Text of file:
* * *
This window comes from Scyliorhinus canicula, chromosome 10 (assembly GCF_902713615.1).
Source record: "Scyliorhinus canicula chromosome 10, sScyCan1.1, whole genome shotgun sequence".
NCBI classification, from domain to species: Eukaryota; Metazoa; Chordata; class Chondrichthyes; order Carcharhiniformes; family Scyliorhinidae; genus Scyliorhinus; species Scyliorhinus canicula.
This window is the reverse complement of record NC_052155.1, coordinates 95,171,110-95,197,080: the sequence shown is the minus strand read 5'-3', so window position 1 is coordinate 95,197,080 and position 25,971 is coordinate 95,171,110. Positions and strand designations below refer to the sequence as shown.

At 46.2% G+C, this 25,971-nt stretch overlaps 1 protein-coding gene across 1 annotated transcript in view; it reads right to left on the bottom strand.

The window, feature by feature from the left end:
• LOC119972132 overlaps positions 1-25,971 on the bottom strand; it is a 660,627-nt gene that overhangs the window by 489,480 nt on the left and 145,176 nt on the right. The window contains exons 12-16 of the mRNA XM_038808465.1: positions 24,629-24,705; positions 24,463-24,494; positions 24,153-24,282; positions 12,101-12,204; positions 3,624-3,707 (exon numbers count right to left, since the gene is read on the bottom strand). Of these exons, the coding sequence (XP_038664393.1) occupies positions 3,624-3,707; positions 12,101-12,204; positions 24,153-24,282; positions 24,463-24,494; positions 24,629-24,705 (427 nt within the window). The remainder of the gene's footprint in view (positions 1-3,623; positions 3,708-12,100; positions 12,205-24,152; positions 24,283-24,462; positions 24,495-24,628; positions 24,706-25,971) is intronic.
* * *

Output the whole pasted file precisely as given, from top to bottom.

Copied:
This window comes from Scyliorhinus canicula, chromosome 10 (assembly GCF_902713615.1).
Source record: "Scyliorhinus canicula chromosome 10, sScyCan1.1, whole genome shotgun sequence".
NCBI classification, from domain to species: Eukaryota; Metazoa; Chordata; class Chondrichthyes; order Carcharhiniformes; family Scyliorhinidae; genus Scyliorhinus; species Scyliorhinus canicula.
This window is the reverse complement of record NC_052155.1, coordinates 95,171,110-95,197,080: the sequence shown is the minus strand read 5'-3', so window position 1 is coordinate 95,197,080 and position 25,971 is coordinate 95,171,110. Positions and strand designations below refer to the sequence as shown.

At 46.2% G+C, this 25,971-nt stretch overlaps 1 protein-coding gene across 1 annotated transcript in view; it reads right to left on the bottom strand.

The window, feature by feature from the left end:
• LOC119972132 overlaps positions 1-25,971 on the bottom strand; it is a 660,627-nt gene that overhangs the window by 489,480 nt on the left and 145,176 nt on the right. The window contains exons 12-16 of the mRNA XM_038808465.1: positions 24,629-24,705; positions 24,463-24,494; positions 24,153-24,282; positions 12,101-12,204; positions 3,624-3,707 (exon numbers count right to left, since the gene is read on the bottom strand). Of these exons, the coding sequence (XP_038664393.1) occupies positions 3,624-3,707; positions 12,101-12,204; positions 24,153-24,282; positions 24,463-24,494; positions 24,629-24,705 (427 nt within the window). The remainder of the gene's footprint in view (positions 1-3,623; positions 3,708-12,100; positions 12,205-24,152; positions 24,283-24,462; positions 24,495-24,628; positions 24,706-25,971) is intronic.